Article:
I’m a huge fan of these types of memoirs, probably because I couldn’t do it myself but still want to live it out through someone else.  It’s a good read and Jen is hilarious and honest while still communicating the tremendous impact that our modern, middle-class lives have on the rest of the world.  In a previous life, I would have walked away from the book feeling guilty and overwhelmed and probably would have declared to John that we were going to be even MORE awesome and wear 2 articles of clothing for a YEAR. And then I would have bought a new dress at Target to distract me from my guilt.

But alas, this is the new, grown up me so instead of guilt and shame, I walked away feeling challenged and inspired.  And instead of making grand declarations of extreme change that I’m clearly not ready to carry out – I’m going to do something a little more simple. A baby step if you will, but a step I know I can take.

So here’s what I’m thinking…

Towards the end of the book, Jen included some sort of mind-boggling, sickening statistics.  Here they are:


I’m not suggesting you starve your dog.  And God himself told me he doesn’t want me to stop wearing make-up. But the perfume stat king of stung.  It’s not that I collect perfume or anything, but I do love to wear it…like every day.  Which after reading that statistic sort of left me feeling selfish and myopic.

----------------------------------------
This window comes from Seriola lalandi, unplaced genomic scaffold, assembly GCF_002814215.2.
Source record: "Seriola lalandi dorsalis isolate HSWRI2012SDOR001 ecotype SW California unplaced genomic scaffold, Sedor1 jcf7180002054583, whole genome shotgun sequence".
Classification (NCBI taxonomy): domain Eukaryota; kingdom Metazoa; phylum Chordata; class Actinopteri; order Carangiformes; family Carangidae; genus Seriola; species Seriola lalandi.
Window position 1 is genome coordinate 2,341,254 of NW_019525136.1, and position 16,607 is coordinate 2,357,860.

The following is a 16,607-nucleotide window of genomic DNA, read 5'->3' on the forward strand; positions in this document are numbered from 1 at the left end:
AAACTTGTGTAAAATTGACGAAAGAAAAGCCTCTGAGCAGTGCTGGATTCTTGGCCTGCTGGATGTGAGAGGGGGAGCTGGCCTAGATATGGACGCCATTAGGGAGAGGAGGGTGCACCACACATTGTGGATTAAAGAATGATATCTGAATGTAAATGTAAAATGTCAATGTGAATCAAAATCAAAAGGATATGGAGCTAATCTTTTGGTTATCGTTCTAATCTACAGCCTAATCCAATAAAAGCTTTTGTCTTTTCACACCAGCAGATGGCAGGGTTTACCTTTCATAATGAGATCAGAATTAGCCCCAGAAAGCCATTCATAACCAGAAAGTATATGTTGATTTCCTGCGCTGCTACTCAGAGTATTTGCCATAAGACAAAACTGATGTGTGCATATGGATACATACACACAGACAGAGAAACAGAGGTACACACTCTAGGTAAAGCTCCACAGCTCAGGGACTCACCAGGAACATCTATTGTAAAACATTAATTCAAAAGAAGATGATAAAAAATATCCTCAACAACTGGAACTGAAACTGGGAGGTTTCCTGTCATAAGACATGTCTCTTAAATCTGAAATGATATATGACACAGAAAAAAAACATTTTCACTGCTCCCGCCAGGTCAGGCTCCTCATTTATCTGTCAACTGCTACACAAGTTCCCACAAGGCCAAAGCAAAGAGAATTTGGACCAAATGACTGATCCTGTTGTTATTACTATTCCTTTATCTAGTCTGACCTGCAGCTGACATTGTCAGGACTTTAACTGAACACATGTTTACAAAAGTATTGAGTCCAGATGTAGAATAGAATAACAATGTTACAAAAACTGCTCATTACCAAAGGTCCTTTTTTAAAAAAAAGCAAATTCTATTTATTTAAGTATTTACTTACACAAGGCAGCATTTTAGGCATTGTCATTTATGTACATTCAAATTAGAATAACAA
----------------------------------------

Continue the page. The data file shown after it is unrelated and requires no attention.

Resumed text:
So here’s my plan.  I’ve stopped wearing perfume almost altogether.  I will use the bottle I have now for the rest of my adult life if I can.  Only special occasions. And going to Target is not as special as I think it is.

My perfume costs close to $100. Which of course doesn’t really come close to the $12 billion market share, but it’s something that I can wrap my brain around.  So instead of spending that money – I’m going to re-invest it in my favorite micro-lender, Kiva.  I wrote a post on Kiva a couple of years ago, if you want to read it to find out what Kiva is exactly go here.

And here’s a short little vimeo on how it works.

But to make it more interesting and spread the fun around – I’m going to be giving away two $50 Kiva gift cards for someone else to invest. Just leave a comment below telling me your favorite cereal and I’ll do a random drawing at the end of the week.  And if you end up hating the Kiva experience you can just withdraw the funds and go buy half a bottle of perfume. Monster.